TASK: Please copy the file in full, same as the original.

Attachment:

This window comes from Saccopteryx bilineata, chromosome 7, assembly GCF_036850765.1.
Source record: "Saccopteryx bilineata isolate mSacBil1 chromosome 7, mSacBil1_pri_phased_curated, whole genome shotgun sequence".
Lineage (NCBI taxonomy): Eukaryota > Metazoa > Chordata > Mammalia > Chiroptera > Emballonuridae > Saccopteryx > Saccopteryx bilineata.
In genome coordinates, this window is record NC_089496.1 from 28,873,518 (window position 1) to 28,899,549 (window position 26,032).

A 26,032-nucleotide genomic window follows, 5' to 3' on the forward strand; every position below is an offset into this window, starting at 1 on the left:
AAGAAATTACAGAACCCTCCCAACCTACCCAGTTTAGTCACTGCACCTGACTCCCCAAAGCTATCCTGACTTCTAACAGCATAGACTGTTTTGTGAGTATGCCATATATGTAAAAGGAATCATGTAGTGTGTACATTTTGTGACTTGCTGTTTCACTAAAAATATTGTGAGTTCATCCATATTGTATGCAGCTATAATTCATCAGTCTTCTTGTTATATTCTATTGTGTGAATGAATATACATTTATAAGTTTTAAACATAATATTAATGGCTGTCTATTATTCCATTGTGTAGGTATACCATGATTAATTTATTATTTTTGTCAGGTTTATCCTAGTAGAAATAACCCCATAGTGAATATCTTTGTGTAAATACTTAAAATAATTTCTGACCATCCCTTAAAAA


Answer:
This window comes from Saccopteryx bilineata, chromosome 7, assembly GCF_036850765.1.
Source record: "Saccopteryx bilineata isolate mSacBil1 chromosome 7, mSacBil1_pri_phased_curated, whole genome shotgun sequence".
Lineage (NCBI taxonomy): Eukaryota > Metazoa > Chordata > Mammalia > Chiroptera > Emballonuridae > Saccopteryx > Saccopteryx bilineata.
In genome coordinates, this window is record NC_089496.1 from 28,873,518 (window position 1) to 28,899,549 (window position 26,032).

A 26,032-nucleotide genomic window follows, 5' to 3' on the forward strand; every position below is an offset into this window, starting at 1 on the left:
AAGAAATTACAGAACCCTCCCAACCTACCCAGTTTAGTCACTGCACCTGACTCCCCAAAGCTATCCTGACTTCTAACAGCATAGACTGTTTTGTGAGTATGCCATATATGTAAAAGGAATCATGTAGTGTGTACATTTTGTGACTTGCTGTTTCACTAAAAATATTGTGAGTTCATCCATATTGTATGCAGCTATAATTCATCAGTCTTCTTGTTATATTCTATTGTGTGAATGAATATACATTTATAAGTTTTAAACATAATATTAATGGCTGTCTATTATTCCATTGTGTAGGTATACCATGATTAATTTATTATTTTTGTCAGGTTTATCCTAGTAGAAATAACCCCATAGTGAATATCTTTGTGTAAATACTTAAAATAATTTCTGACCATCCCTTAAAAA